The driving force behind it’s success (and its coolness) is it’s ease of use (by sticking to WordPress standards in terms of workflows) and the great (and flexible) design of the hero area + content blocks. One thing we are especially proud about Rosa is the buttery smooth parallax effect we’ve managed to achieve. It wasn’t an easy task but we believe we’ve struck a good balance.
Patch is quite a different theme from Rosa in terms of targeting: it is a blogging theme with a magazine touch. Blogging is often underrated among theme authors since it is seen as a core functionality, hence it is hard to project value from it; you can’t brag with over-the-top functionality; you have less elements to play around.
We believe these constraints are actually a great opportunity to focus more on each element of the design ( #constraintsareliberating ). Patch is a wonderful example of this getting-back-to-basics with it’s clever masonry grid that uses the post’s data (title, featured image, post format) to allow for exciting layout “accidents” while keeping an overall balance.
Where do you get inspiration for design and code?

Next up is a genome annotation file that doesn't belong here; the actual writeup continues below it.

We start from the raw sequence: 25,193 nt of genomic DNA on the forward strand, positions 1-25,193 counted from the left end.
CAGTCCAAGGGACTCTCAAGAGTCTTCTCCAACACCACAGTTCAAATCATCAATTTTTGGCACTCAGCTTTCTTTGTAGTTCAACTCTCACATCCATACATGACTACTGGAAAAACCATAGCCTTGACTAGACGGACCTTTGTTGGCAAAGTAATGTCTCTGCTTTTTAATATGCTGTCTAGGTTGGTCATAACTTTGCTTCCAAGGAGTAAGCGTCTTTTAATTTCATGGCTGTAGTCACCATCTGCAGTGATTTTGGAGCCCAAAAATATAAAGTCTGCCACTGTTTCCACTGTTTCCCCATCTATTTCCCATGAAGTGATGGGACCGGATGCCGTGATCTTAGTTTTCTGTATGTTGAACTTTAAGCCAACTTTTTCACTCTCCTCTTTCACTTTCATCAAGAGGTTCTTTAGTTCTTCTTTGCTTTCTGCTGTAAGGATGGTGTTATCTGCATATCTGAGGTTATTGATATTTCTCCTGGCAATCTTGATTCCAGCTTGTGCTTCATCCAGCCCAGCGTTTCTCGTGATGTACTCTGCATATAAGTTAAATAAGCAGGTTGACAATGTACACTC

Design inspiration is everywhere: from personal passions and interests, other designers we follow, the content we read, movies we see, artists we appreciate, stuff we happen to encounter in our travels, to the people we meet (their own passions and work). Our designers just have to capture something from this fuzzy blob and compress it to a product that delivers value to our customers. Easy right? 🙂
Code inspiration (though we seldom use the term inspiration for code – learning, research, problem-solving would more often be on our minds) comes from the WordPress.org standards, great developers that constantly push things forward with their purposeful perspective and witt (think the ones working at the likes of Automattic, 10up, Human Made, Delicious Brains, etc.). We also try and find inspiration in one another, each having a different background and particular way of tackling a problem.
What is your business and marketing strategy? (Do you have themes on wp.org, wp.com, lite versions, commercial versions, memberships etc.)
Currently, we are exclusive authors on ThemeForest (this is where we’ve started our premium WordPress themes journey), we sell themes on WordPress.com and our own shop; the themes sold on WordPress.com are also present on our shop (WP.com being a service where one can’t download it’s theme and they also don’t impose exclusivity).
We have had some experiments with free themes on WordPress.org (one of them being a lite version of a theme on our shop) but they are not our main driving force. Most of our clients come due to the traffic generated by the 2 marketplaces, plus our own efforts of marketing (centered on getting theme reviews and social media attention).
We are currently in the process of reestablishing our strategy on more solid foundations: we are working on a new shop (a proper shop) that will allow us to better focus our efforts and better serve our clients. We will still be authors on ThemeForest and WP.com but a larger part of our efforts will be directed to our own shop.